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Willamette Valley News, Tuesday, 11/17 – High Winds & Rain, UO Expanding COVID-19 Testing to Lane County Community

The latest news stories and stories of interest in Eugene-Springfield area and around the state of Oregon from the online digital home of the valley,

Tuesday, November 17, 2020

Willamette Valley Weather

Today – Rain before 1pm, then showers after 1pm. Temperature rising to near 59 by noon, then falling to around 53 during the remainder of the day. Breezy, with a south southwest wind 14 to 16 mph, with gusts as high as 28 mph. Chance of precipitation is 80%. New precipitation amounts between a tenth and quarter of an inch possible. Tonight -Showers likely before 1am, then rain, mainly after 1am. Low around 45. Southeast wind around 8 mph. Chance of precipitation is 80%. New precipitation amounts between a tenth and quarter of an inch possible.

Wednesday – Rain before 10am, then showers and possibly a thunderstorm after 10am. High near 52. Southwest wind 8 to 13 mph, with gusts as high as 21 mph. Chance of precipitation is 80%. New rainfall amounts between a quarter and half of an inch possible. Wednesday Night – Showers likely. Cloudy, with a low around 41. South wind around 8 mph. Chance of precipitation is 70%. New precipitation amounts between a tenth and quarter of an inch possible.

Thursday –  Showers likely, mainly before 10am. Mostly cloudy, with a high near 50. West southwest wind 6 to 8 mph. Chance of precipitation is 60%. New precipitation amounts of less than a tenth of an inch possible. Thursday Night – A 20 percent chance of showers before 10pm. Mostly cloudy, with a low around 36.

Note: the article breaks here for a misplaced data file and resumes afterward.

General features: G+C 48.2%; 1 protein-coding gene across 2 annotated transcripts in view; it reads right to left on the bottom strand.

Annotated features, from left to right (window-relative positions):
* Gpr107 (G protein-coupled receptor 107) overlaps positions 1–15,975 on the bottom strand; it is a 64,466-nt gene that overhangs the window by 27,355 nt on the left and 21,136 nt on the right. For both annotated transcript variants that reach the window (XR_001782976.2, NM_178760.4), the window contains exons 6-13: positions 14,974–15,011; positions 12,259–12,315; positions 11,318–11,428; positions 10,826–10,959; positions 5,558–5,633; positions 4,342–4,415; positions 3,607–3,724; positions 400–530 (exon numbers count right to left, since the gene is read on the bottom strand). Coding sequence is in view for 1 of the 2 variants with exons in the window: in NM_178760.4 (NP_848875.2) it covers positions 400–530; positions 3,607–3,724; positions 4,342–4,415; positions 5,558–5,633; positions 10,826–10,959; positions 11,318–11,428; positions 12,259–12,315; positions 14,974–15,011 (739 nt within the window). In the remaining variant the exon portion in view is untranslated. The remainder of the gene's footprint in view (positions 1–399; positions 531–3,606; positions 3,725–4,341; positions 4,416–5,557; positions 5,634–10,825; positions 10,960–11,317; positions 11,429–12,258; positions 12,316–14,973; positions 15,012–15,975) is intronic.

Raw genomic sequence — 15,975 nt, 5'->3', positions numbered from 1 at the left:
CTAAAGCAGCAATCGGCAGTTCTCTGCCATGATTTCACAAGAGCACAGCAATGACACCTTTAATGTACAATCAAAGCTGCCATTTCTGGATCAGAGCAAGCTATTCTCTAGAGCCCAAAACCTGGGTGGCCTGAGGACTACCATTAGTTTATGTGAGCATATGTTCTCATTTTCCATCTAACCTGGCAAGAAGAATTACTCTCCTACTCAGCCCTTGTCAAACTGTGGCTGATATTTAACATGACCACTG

Friday – Mostly sunny, with a high near 50. Friday Night -Partly cloudy, with a low around 32.

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COVID-19 has claimed four more lives in Oregon, raising the state’s death toll to 765.  Oregon Health Authority reported 781 new confirmed and presumptive cases of COVID-19 as of yesterday, bringing the state total to 57,646.

The new confirmed and presumptive COVID-19 cases reported today are in the following counties: Baker (8), Benton (6), Clackamas (71), Columbia (5), Coos (4), Crook (1), Deschutes (35), Douglas (9), Hood River (3), Jackson (59), Jefferson (1), Josephine (9), Klamath (11), Lake (2), Lane (41), Linn (11), Malheur (5), Marion (103), Multnomah (231), Polk (16), Tillamook (2), Umatilla (10), Union (23), Wasco (1), Washington (118) and Yamhill (11).

The state also reported 347 people were hospitalized with the disease, a dramatic jump of almost 40 people since Friday, and the highest number of hospitalizations since the pandemic began. The number of people in intensive care and on ventilators shot up sharply, as well.

While no hospitals in Oregon have reported reaching capacity, healthcare leaders from around the state said the upward trend is troubling and some began canceling elective procedures last week to free up space in anticipation of a new surge of cases. Oregon is now averaging 927 cases a day over the past week. The number of cases reported on Mondays is typically low, with this week’s figure up 8% from last Monday.

UO expanding COVID-19 testing to Lane County community -The University of Oregon COVID-19 Monitoring and Assessment Program is expanding its asymptomatic COVID-19 testing capacity to include UO community members and Lane County residents, with a series of upcoming testing events open to adult residents who are not experiencing COVID-19 symptoms.